by Phil Dodd
(This is part one of a two-part series. Part two will cover residents who are leaving Montpelier.)
It didn’t take Kate Belcher long to decide she wanted to return to Montpelier after having moved away last year to help take care of her granddaughter. After six months away, “I missed Montpelier a lot,” she said. “It’s a unique town with great people.” Today, she is back in a Montpelier apartment and has found a job just one block away.
By contrast, Erin Aguayo, her husband, and two young children moved here almost by chance. When the long-time Texas residents, who were living in Spain, found they had to move on very short notice, “the only person willing to take us in was my sister, who had moved to Montpelier, and who has a finished basement.” The family eventually decided to stay here and bought a house on Kemp Street a few months ago.
“For a place we had never intended to be, it might be everything we’d been searching for,” Aguayo said. “The school is wonderful, the winter is cold and unwelcoming to a lifelong bike commuter, the spring is breathtakingly gorgeous, the people are unusually well educated, determined, and involved in their community,” she said.
The stories of why people move to Montpelier (and also why they leave) are diverse and interesting. For this article, we talked to a half-dozen people who had recently moved here, tracking them down through Front Porch Forum postings or word of mouth. For the next issue we’ll talk to some folks who decided to leave, either full- or part-time.
One trend that became clear is that there are a number of people who move away but eventually choose to come back to Montpelier, such as Belcher. She is single and had lived in this area since 1980. She said she feels safe in Montpelier and is a big fan of Hubbard Park.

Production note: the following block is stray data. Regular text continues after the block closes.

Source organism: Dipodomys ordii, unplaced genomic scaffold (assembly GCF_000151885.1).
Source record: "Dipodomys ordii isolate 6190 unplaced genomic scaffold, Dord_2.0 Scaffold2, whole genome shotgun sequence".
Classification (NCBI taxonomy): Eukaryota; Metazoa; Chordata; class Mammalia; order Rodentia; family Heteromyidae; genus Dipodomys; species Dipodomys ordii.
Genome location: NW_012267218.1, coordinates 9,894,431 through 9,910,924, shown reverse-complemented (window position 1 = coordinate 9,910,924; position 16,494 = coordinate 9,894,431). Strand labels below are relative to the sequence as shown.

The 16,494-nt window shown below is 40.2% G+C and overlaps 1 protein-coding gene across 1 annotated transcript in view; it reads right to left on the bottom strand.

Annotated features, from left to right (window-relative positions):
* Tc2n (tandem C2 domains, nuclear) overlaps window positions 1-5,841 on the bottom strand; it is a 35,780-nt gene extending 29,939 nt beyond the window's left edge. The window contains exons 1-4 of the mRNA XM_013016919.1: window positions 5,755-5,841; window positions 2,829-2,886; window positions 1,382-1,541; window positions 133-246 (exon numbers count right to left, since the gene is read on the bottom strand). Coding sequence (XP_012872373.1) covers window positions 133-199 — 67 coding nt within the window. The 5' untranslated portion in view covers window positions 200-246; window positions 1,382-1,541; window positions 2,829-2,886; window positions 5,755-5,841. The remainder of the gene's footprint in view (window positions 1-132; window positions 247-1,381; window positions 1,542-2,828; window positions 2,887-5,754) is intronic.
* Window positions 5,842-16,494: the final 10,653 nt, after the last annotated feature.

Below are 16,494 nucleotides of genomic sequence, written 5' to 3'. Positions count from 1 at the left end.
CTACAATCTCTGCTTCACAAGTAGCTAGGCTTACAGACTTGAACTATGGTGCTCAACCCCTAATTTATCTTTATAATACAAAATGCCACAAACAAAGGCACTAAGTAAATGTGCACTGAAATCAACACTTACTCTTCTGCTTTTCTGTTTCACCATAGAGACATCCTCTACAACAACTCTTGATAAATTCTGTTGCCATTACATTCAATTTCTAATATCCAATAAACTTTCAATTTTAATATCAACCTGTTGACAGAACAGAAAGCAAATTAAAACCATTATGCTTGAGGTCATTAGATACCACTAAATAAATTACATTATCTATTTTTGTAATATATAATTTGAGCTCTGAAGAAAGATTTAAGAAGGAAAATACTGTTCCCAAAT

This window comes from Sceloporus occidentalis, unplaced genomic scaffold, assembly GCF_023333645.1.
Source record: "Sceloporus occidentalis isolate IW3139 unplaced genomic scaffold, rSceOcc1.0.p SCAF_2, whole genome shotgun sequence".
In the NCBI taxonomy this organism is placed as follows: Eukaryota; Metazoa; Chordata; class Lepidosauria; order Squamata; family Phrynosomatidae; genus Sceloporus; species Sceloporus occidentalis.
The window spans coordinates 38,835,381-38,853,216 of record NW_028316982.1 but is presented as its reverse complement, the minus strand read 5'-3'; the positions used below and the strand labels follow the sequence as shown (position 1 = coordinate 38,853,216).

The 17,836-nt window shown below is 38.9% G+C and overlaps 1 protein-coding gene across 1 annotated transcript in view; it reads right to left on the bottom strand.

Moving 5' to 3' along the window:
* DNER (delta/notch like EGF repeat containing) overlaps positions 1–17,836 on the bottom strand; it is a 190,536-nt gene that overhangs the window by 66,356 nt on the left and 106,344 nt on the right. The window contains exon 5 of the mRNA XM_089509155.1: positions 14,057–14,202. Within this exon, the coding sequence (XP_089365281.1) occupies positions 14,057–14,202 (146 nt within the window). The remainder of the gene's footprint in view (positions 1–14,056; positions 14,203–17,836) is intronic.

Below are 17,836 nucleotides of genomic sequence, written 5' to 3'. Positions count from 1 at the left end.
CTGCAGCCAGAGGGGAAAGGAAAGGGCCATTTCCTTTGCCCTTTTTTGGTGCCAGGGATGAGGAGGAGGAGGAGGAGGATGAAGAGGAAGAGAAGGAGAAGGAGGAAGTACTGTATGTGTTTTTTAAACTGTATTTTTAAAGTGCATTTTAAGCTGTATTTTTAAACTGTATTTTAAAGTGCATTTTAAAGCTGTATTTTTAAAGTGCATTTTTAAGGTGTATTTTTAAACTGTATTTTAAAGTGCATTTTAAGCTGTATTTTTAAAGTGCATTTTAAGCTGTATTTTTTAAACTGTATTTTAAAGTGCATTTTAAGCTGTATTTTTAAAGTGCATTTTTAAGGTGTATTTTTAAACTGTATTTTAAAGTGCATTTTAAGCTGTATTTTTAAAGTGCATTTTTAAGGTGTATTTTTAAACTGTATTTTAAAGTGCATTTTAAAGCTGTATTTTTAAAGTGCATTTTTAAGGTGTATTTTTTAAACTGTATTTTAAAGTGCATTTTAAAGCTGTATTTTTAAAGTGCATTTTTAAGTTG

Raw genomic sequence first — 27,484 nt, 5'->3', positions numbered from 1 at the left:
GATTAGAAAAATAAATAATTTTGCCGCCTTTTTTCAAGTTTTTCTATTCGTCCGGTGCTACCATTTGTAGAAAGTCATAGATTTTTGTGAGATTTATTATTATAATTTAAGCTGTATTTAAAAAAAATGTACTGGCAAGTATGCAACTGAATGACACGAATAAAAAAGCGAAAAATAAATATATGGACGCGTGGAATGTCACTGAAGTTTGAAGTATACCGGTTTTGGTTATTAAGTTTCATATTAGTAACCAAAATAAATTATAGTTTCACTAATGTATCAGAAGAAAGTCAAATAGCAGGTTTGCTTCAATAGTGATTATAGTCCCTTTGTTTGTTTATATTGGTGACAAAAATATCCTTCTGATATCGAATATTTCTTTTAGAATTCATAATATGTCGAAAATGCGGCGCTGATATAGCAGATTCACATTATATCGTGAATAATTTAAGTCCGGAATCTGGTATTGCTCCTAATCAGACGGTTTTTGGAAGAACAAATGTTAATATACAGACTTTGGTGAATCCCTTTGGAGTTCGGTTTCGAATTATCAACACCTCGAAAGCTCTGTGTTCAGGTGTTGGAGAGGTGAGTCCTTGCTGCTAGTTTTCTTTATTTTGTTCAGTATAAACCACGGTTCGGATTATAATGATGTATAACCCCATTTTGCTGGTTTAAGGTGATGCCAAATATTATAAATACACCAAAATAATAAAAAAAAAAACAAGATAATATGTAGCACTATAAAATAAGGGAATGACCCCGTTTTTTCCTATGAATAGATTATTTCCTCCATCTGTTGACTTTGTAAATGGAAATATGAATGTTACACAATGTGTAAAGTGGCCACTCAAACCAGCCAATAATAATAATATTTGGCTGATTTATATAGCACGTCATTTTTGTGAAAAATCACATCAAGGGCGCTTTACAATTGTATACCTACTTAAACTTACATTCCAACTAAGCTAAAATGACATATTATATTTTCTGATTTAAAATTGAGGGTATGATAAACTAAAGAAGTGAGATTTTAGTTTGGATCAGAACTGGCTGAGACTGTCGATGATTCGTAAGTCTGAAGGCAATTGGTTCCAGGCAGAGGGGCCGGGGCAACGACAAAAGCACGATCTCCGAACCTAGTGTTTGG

Not that she feels life here is perfect. “The job market in Vermont is not that good,” she commented. Belcher also said this past winter had been a tough one for herself and others. “I heard some people here say they can’t take another one like that,” she said.
Maggie Burke, 30, never lived in Montpelier, but spent many years in Vermont before heading to Crested Butte, Colorado, for four years. She recently got a job with Vermont Adaptive Ski and Sports and is currently looking for an apartment starting July 1 in either Montpelier or Waterbury. “They both seem like up-and-coming towns,” she said. “I like hanging out at the Three Penny Taproom.”
Burke went to college in southern Vermont and lived in a few different towns before moving west. “I lived in Burlington and felt like it was too big,” she said. “Then I moved to Waitsfield, which seemed too small. I ended up in Waterbury and thought it was about the right size.”
A subcategory of those moving back to Vermont or Montpelier consists of young adults who actually grew up in Montpelier, such as Bibba Walke Kahn. She spent several years away before returning with her husband, Harry, and small daughter to buy a house in Montpelier a year ago. The daughter of Judy and Stephen Walke, Kahn teaches French at Montpelier Middle School; her husband works at Keurig Green Mountain in Waterbury.
After graduating from Middlebury College, Kahn spent time in Baltimore, Paris, Brattleboro, and San Francisco. “But I always knew I wanted to return to Vermont eventually. I love the community, the people and the town itself.”